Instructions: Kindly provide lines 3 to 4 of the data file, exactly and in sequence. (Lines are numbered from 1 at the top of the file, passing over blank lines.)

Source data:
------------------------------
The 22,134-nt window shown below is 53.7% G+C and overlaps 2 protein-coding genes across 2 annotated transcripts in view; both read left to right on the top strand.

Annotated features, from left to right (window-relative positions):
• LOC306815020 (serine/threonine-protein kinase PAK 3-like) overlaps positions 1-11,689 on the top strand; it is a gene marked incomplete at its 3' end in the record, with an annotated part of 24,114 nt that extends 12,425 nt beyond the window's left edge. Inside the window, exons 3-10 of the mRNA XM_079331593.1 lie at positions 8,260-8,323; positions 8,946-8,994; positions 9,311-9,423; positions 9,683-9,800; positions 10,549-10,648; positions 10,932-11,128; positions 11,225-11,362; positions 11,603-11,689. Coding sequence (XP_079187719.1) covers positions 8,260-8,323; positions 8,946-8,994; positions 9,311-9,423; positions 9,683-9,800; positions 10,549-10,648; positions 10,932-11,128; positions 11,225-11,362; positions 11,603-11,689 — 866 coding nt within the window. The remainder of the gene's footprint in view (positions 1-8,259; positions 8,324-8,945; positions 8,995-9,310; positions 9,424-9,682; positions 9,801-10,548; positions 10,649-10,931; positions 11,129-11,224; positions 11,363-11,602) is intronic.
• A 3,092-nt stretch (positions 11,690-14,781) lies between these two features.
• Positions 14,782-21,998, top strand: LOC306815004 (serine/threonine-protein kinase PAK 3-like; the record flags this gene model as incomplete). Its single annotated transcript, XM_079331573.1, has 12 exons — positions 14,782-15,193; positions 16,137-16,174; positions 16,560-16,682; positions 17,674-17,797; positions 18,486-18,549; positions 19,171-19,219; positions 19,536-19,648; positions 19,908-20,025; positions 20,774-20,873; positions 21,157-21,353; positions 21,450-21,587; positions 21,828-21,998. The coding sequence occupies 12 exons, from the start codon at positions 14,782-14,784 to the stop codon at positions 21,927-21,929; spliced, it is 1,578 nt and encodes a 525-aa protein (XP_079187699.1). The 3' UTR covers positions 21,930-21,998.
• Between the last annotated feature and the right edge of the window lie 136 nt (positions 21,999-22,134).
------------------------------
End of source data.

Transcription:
• LOC306815020 (serine/threonine-protein kinase PAK 3-like) overlaps positions 1-11,689 on the top strand; it is a gene marked incomplete at its 3' end in the record, with an annotated part of 24,114 nt that extends 12,425 nt beyond the window's left edge. Inside the window, exons 3-10 of the mRNA XM_079331593.1 lie at positions 8,260-8,323; positions 8,946-8,994; positions 9,311-9,423; positions 9,683-9,800; positions 10,549-10,648; positions 10,932-11,128; positions 11,225-11,362; positions 11,603-11,689. Coding sequence (XP_079187719.1) covers positions 8,260-8,323; positions 8,946-8,994; positions 9,311-9,423; positions 9,683-9,800; positions 10,549-10,648; positions 10,932-11,128; positions 11,225-11,362; positions 11,603-11,689 — 866 coding nt within the window. The remainder of the gene's footprint in view (positions 1-8,259; positions 8,324-8,945; positions 8,995-9,310; positions 9,424-9,682; positions 9,801-10,548; positions 10,649-10,931; positions 11,129-11,224; positions 11,363-11,602) is intronic.
• A 3,092-nt stretch (positions 11,690-14,781) lies between these two features.